If the trade was, say, Fuhr and Krushelnyski for Andreychuk and Puppa, would we be saying "oh well, it didn't work out for the Sabres, but it still made sense at the time"?

Johnny Engine is offline   Reply With Quote
Old
02-12-2012, 10:30 PM
  #6
vadim sharifijanov
thanks chris
 
vadim sharifijanov's Avatar
 
Join Date: Oct 2007
Posts: 13,407
vCash: 500
can you imagine if that sabres team had an elite pp qb?

1. one of the most creative and talented wingers of his generation, with a top three wrist shot in the game and very underrated playmaking ability... who just happens to be in a 50 in 50 career season.

2. and that winger has ridiculous chemistry with a crazily talented playmaking center with 50 goal ability of his own, also at his absolute peak and threatening 100 assists and 150 points.

3. in front of the net is an elite screener/garbage collector, also in his peak and also a multiple 50 goal scorer... and he retired with the most pp goals of all time, i believe. longevity played a part in that, he was no esposito or tim kerr, but i'd put him up there with anyone else if we are only counting in front of the net on the pp ability.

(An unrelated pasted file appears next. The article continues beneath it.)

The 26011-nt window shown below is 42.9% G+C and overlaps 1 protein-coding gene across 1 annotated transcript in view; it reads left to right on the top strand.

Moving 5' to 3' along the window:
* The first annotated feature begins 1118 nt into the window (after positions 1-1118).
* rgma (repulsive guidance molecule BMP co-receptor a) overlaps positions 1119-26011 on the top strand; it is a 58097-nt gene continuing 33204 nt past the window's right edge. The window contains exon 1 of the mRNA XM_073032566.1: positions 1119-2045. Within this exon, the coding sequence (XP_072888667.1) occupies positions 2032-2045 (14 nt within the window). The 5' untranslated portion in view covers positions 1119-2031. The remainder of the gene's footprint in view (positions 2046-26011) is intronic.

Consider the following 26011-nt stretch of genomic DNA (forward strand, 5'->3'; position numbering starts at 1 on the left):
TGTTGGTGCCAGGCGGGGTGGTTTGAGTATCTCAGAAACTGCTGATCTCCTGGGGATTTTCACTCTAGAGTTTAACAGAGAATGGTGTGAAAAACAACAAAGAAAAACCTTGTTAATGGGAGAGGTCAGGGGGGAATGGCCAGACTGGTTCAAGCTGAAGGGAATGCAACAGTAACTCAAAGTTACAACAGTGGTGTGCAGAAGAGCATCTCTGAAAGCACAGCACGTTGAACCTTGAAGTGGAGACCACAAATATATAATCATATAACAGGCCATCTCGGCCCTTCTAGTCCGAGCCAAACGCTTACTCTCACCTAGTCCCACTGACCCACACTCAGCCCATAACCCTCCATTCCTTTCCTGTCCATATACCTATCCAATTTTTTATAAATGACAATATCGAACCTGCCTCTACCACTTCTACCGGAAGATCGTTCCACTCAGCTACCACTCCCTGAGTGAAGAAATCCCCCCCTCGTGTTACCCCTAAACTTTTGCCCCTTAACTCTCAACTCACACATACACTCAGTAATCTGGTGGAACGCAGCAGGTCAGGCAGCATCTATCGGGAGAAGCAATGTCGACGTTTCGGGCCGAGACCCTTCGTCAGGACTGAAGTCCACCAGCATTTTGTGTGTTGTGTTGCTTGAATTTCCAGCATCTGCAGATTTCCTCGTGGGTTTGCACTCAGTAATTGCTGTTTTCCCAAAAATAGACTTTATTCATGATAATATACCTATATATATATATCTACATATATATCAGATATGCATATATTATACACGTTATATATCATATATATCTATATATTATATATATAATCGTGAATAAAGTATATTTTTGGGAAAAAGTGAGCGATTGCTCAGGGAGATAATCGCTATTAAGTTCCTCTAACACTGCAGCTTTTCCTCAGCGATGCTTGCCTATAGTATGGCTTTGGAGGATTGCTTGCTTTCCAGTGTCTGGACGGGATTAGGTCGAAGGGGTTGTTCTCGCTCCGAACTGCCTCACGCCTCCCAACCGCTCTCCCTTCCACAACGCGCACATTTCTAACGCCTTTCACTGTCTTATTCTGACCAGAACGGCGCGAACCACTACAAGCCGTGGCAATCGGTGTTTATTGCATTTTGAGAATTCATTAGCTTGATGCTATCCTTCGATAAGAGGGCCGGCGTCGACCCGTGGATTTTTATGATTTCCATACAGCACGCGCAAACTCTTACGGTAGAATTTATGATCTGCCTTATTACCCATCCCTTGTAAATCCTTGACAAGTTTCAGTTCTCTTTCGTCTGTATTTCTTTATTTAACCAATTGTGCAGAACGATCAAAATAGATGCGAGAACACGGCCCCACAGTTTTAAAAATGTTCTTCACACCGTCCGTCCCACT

4. the only guy who was past his prime, but an elite playmaking talent and the rare forward with the vision and poise to unflappably make plays on the pp. as stated earlier in this thread, still a 95 point player, though he is becoming more and more of a pp specialist.

if you replaced doug bodger, who was competent in that role, with a guy like kevin hatcher or jeff brown, i don't even want to imagine what those guys' stats would have looked like that year. it would have been calgary-esque. as it stood, that was the tenth ranked pp in the league that year.

vadim sharifijanov is offline   Reply With Quote
Reply

Forum Jump


Bookmarks

Thread Tools

Posting Rules
You may not post new threads
You may not post replies
You may not post attachments
You may not edit your posts

BB code is On
Smilies are On
[IMG] code is On
HTML code is Off



All times are GMT -5. The time now is 10:01 PM.

monitoring_string = "e4251c93e2ba248d29da988d93bf5144"

vBulletin Copyright ©2000 - 2016, Jelsoft Enterprises Ltd.
HFBoards.com is a property of CraveOnline Media, LLC, an Evolve Media, LLC company. 2016 All Rights Reserved.